Fuji had claimed its first casualties of the day.
Seasons change by the hour
The layered look: My '89 outfit was no fashion triumph, but it got me through the climb.
One thing I had learned on my first climb was to dress lightly and to carry additional layers of clothing in a backpack. What had been a warm summer day below the treeline felt like late autumn now, and the landscape was becoming appropriately more desolate. The rocks that we had to clamber over were getting larger and larger, and in some places the path through them consisted of little more than a chain or some spray-painted arrows. At this point, a cloud suddenly enveloped the mountain, and us with it.
Now it was winter. For the next two hours we were very cold and very wet, and I wished I had thought to bring gloves. Still, we were better off than the next Fuji casualty we witnessed. Although he at least had the good fortune to be dressed in rainproof climbing gear, the poor man was vomiting large amounts of ramen onto the trail while a friend patted him sympathetically on the back.
The five-hour mark came and went. With visibility down to a few meters, we had no idea how far we were from the top. There were no altitude markers for the last few hundred vertical meters. The climb got steeper, and the rocks became larger and more jumbled. We were exhausted. We were soaked by freezing rain. We seriously considered turning back, but having come this far we couldn’t do it. We decided to climb for another ten minutes and then decide. Ten minutes later, we decided to try another ten minutes.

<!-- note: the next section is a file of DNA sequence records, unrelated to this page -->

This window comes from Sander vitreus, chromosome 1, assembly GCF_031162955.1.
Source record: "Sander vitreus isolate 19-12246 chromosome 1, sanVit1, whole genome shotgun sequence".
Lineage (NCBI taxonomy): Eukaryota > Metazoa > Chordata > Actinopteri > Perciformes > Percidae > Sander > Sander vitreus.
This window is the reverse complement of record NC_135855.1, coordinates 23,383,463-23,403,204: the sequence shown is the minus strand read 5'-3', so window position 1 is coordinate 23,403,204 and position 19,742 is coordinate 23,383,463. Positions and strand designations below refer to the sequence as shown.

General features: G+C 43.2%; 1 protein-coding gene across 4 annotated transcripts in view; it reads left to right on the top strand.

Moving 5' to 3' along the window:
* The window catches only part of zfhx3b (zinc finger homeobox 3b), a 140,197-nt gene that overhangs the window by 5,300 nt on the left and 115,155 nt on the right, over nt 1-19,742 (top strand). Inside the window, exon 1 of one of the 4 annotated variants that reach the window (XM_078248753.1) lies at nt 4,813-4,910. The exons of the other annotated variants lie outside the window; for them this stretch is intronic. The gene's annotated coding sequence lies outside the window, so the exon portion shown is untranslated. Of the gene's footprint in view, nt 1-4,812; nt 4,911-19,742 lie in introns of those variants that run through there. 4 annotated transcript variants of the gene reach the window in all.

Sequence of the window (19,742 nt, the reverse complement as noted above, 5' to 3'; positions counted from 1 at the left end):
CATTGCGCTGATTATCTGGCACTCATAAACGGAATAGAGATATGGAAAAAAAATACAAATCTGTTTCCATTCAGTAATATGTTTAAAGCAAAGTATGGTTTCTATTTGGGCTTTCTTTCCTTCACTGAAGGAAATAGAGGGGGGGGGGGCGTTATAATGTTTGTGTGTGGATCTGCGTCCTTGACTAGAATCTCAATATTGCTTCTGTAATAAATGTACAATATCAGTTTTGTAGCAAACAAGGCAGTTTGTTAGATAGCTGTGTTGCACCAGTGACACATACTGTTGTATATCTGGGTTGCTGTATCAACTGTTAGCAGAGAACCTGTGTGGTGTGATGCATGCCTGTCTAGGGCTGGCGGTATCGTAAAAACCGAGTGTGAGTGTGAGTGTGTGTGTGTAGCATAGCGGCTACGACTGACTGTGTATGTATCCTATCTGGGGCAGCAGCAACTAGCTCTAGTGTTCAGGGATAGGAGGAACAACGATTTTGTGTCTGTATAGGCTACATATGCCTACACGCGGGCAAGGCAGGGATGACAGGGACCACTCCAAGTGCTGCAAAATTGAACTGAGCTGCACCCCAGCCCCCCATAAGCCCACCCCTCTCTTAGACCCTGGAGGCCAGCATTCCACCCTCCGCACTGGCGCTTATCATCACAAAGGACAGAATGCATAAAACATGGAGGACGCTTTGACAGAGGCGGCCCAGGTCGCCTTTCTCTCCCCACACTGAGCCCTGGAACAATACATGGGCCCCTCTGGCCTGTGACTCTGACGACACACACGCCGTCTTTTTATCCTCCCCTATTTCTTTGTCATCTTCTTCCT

After climbing for six hours, we finally made it.
At the summit, we found a small concrete building where a man was heating canned drinks in a pot of water over a gas flame. I bought one just to hold it against my right hand, which had frozen into a claw. (I’d kept my left hand in my pocket.) After about ten minutes I could move my fingers again, though stiffly.
The drink I chose was amazake, a thick white beverage made from sweet sake dregs that is often served to children. Containing carbohydrates, sugar, and trace amounts of alcohol (about one percent), it was just what I needed.
By now we were well behind schedule. As before, the five-hour prediction had proven false. We realized that dinner in Tokyo was out of the question, but we thought we could make up for some lost time going downhill.
Most of the descent is made along dozens of identical switchbacks. You walk for about two minutes, turn around, and walk for two minutes in the other direction. Every turn looks exactly the same as the one before it. This goes on and on for hours until you think that you must be caught in some sort of spatial anomaly straight out of Star Trek.
Unfortunately, time continues to pass even while space misbehaves. We learned this when the sun went down while we were still halfway up the mountain without flashlights. The darker it got, the slower we walked. The path is very uneven and rocky, and a sprained ankle would not have been the most enjoyable experience to have on the side of a large cold mountain at night. I began to think that it was going to take us the whole night to get down.